Down syndrome is a chromosomal abnormality characterized by the presence of an extra copy of genetic material on the 21st chromosome, either in whole (Trisomy 21) or in part (such as due to translocations). The effects of the extra copy vary greatly among people, depending on the extent of the extra copy, genetic history and pure chance. In 2007, the American College of Obstetricians and Gynecologists (ACOG) endorsed guidelines that offer risk assessment to all pregnancies for fetal chromosomal abnormalities, including Down syndrome. It is estimated that approximately 70%, or 2.8 million, women undergo Down syndrome screening in the United States each year.
In pursuit of better ways to test new therapies and further explore the impacts of the unique genetics associated with Down syndrome, researchers at Johns Hopkins Medicine and Tottori University in Japan have genetically engineered and characterized what is believed to be the first rat model of Down syndrome.
Researchers carried out the first extensive investigation of the formation of the blood and immune systems in the prenatal bone marrow.
New research published today in JAMA Oncology reports how two separate DNA changes appear to predict aggressive childhood leukemias when they occur in combination.
Levels of a protein called neurofilament light chain (NfL) in the blood can identify those who might have neurodegenerative diseases such as Down's syndrome dementia, motor neuron disease (ALS) and frontotemporal dementia, when clinical symptoms are not definitive.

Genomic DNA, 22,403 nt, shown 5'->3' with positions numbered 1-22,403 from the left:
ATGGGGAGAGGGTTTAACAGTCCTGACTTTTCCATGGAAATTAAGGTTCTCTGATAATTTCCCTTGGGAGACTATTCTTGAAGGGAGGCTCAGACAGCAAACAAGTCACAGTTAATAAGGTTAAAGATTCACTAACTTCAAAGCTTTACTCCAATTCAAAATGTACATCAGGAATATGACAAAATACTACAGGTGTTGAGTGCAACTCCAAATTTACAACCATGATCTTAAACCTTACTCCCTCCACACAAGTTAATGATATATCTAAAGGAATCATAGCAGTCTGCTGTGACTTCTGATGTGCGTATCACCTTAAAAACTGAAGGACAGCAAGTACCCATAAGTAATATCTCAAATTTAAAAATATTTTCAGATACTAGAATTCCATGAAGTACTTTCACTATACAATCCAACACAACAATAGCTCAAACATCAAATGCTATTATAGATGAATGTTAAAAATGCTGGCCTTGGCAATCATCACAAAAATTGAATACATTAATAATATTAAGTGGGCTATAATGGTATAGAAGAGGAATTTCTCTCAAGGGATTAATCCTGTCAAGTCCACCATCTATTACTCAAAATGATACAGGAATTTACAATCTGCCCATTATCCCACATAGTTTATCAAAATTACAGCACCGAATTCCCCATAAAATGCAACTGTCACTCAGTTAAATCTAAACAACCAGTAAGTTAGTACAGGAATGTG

A study reveals the genetic factors that may expose or protect people with Down syndrome from SARS-CoV-2 infection, as well as the prognosis of COVID-19.
AZoLifeSciences speaks to Dr. Terry Hasssold about his latest research into oocytes and how imperfect egg cells are more common than scientists initially thought.
The exchange of DNA between chromosomes during the early formation of sperm and egg cells normally is limited to assure fertility.
Scientists from Stanley Manne Children's Research Institute at Ann & Robert H. Lurie Children's Hospital of Chicago discovered that a set of genes with decreased expression in individuals with Down syndrome may lead to clinical abnormalities in this population, such as poor muscle development and heart valve problems.
Researchers at IIT-Istituto Italiano di Tecnologia (Italian Institute of Technology) discovered a novel chemical compound, which has the potential to became a new drug for the treatment of core symptoms of brain disorders like Down syndrome and autism.
Researchers at the University of Maryland School of Medicine have identified how certain gene mutations cause amyotrophic lateral sclerosis, also known as Lou Gehrig's disease.